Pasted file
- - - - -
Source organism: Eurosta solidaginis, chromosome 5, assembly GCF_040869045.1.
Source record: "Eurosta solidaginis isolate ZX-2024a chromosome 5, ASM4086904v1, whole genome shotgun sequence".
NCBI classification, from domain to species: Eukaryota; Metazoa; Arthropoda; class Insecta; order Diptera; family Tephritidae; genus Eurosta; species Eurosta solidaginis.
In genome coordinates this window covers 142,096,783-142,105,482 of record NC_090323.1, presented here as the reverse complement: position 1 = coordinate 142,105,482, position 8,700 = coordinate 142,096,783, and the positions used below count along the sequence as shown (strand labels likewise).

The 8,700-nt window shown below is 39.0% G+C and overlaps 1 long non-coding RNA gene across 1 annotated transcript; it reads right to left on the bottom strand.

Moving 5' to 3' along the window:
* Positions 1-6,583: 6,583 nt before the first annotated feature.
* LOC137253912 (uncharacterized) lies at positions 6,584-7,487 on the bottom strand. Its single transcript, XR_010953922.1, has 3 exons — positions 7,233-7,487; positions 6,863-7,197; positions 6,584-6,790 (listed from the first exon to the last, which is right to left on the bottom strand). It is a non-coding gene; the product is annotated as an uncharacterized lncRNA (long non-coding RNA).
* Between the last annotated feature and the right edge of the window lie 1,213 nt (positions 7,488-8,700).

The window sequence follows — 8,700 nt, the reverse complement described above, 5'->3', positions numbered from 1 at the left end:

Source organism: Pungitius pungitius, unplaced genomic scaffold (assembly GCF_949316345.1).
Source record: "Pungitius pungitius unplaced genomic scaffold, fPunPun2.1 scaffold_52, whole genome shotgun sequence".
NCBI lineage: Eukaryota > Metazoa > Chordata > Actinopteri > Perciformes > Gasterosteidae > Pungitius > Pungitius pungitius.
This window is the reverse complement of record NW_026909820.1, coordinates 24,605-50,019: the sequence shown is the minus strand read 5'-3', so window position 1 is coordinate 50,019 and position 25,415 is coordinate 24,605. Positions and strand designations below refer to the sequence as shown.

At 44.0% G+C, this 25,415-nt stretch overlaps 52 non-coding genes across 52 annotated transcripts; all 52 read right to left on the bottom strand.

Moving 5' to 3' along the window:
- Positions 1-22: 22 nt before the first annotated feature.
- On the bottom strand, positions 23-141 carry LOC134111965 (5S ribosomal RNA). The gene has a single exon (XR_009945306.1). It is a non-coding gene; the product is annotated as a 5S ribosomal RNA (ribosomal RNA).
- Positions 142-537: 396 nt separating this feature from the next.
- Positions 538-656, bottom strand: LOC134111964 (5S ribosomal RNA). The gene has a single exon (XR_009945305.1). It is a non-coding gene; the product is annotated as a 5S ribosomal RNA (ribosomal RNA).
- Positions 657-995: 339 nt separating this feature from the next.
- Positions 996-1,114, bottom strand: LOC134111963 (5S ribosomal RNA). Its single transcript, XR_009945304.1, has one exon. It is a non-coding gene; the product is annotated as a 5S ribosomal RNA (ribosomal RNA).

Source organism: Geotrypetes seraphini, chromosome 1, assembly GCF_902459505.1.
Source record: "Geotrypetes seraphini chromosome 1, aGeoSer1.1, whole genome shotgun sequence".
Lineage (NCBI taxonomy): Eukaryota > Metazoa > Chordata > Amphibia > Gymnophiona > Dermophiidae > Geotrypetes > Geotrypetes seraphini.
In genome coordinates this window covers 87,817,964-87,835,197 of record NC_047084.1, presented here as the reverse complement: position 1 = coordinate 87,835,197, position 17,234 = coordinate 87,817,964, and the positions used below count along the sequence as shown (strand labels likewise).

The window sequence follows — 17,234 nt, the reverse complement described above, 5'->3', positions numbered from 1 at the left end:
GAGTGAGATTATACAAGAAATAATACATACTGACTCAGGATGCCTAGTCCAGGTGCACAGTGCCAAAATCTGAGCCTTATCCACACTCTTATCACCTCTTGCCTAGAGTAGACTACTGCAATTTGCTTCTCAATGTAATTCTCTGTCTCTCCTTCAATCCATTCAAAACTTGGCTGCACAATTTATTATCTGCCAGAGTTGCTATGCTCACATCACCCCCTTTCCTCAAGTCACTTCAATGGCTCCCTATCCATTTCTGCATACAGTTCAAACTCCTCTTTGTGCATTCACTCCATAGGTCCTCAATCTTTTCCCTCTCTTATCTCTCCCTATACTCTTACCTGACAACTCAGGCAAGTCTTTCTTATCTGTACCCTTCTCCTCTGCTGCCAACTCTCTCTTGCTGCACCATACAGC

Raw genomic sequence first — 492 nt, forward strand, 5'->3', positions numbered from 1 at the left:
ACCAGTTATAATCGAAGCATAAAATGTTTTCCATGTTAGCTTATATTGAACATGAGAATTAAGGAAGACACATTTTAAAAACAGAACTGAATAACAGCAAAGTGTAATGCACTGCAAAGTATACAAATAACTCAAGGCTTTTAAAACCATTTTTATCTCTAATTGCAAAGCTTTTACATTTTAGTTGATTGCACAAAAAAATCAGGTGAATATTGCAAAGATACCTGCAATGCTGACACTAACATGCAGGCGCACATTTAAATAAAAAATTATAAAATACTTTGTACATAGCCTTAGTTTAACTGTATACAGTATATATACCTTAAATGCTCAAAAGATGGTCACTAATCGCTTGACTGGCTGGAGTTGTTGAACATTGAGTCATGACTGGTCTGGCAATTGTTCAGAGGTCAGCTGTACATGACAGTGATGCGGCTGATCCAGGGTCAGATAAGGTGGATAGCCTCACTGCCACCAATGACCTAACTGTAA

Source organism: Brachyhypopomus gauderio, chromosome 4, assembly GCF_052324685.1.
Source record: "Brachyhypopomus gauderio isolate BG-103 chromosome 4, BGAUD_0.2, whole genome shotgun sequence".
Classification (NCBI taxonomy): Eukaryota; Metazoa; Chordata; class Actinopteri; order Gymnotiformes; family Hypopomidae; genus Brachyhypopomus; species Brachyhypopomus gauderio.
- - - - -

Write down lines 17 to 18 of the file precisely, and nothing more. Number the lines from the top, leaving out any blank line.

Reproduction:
- Positions 1-22: 22 nt before the first annotated feature.
- On the bottom strand, positions 23-141 carry LOC134111965 (5S ribosomal RNA). The gene has a single exon (XR_009945306.1). It is a non-coding gene; the product is annotated as a 5S ribosomal RNA (ribosomal RNA).